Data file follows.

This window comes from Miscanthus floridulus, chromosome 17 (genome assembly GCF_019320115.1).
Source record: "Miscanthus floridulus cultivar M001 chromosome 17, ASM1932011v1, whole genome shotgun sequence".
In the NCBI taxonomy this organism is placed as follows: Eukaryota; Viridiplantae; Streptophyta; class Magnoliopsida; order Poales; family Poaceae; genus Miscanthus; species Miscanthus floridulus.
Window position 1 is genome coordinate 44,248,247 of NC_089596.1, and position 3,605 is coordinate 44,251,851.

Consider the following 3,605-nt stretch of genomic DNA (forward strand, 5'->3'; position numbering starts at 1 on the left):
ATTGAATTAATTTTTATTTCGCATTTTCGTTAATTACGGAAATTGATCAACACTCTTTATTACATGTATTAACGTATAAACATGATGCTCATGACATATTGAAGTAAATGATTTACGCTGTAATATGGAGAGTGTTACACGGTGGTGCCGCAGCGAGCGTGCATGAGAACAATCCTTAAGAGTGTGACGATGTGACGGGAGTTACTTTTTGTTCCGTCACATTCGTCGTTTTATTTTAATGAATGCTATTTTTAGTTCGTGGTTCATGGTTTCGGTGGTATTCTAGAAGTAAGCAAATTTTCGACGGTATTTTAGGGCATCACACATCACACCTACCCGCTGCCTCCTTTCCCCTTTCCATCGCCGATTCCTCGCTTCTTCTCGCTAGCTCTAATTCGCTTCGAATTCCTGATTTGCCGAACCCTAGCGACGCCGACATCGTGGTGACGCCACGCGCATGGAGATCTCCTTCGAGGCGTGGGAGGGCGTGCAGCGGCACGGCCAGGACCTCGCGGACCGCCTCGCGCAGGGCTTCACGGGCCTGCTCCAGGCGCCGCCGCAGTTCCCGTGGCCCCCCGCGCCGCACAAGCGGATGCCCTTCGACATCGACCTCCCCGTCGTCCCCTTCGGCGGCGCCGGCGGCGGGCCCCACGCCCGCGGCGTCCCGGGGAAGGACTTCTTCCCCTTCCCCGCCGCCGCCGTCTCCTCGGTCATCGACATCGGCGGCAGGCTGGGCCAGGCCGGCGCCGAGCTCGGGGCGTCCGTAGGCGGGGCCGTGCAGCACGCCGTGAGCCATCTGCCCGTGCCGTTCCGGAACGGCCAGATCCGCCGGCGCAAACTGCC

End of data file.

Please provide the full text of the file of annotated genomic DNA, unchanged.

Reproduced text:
This window comes from Miscanthus floridulus, chromosome 17 (genome assembly GCF_019320115.1).
Source record: "Miscanthus floridulus cultivar M001 chromosome 17, ASM1932011v1, whole genome shotgun sequence".
In the NCBI taxonomy this organism is placed as follows: Eukaryota; Viridiplantae; Streptophyta; class Magnoliopsida; order Poales; family Poaceae; genus Miscanthus; species Miscanthus floridulus.
Window position 1 is genome coordinate 44,248,247 of NC_089596.1, and position 3,605 is coordinate 44,251,851.

Consider the following 3,605-nt stretch of genomic DNA (forward strand, 5'->3'; position numbering starts at 1 on the left):
ATTGAATTAATTTTTATTTCGCATTTTCGTTAATTACGGAAATTGATCAACACTCTTTATTACATGTATTAACGTATAAACATGATGCTCATGACATATTGAAGTAAATGATTTACGCTGTAATATGGAGAGTGTTACACGGTGGTGCCGCAGCGAGCGTGCATGAGAACAATCCTTAAGAGTGTGACGATGTGACGGGAGTTACTTTTTGTTCCGTCACATTCGTCGTTTTATTTTAATGAATGCTATTTTTAGTTCGTGGTTCATGGTTTCGGTGGTATTCTAGAAGTAAGCAAATTTTCGACGGTATTTTAGGGCATCACACATCACACCTACCCGCTGCCTCCTTTCCCCTTTCCATCGCCGATTCCTCGCTTCTTCTCGCTAGCTCTAATTCGCTTCGAATTCCTGATTTGCCGAACCCTAGCGACGCCGACATCGTGGTGACGCCACGCGCATGGAGATCTCCTTCGAGGCGTGGGAGGGCGTGCAGCGGCACGGCCAGGACCTCGCGGACCGCCTCGCGCAGGGCTTCACGGGCCTGCTCCAGGCGCCGCCGCAGTTCCCGTGGCCCCCCGCGCCGCACAAGCGGATGCCCTTCGACATCGACCTCCCCGTCGTCCCCTTCGGCGGCGCCGGCGGCGGGCCCCACGCCCGCGGCGTCCCGGGGAAGGACTTCTTCCCCTTCCCCGCCGCCGCCGTCTCCTCGGTCATCGACATCGGCGGCAGGCTGGGCCAGGCCGGCGCCGAGCTCGGGGCGTCCGTAGGCGGGGCCGTGCAGCACGCCGTGAGCCATCTGCCCGTGCCGTTCCGGAACGGCCAGATCCGCCGGCGCAAACTGCC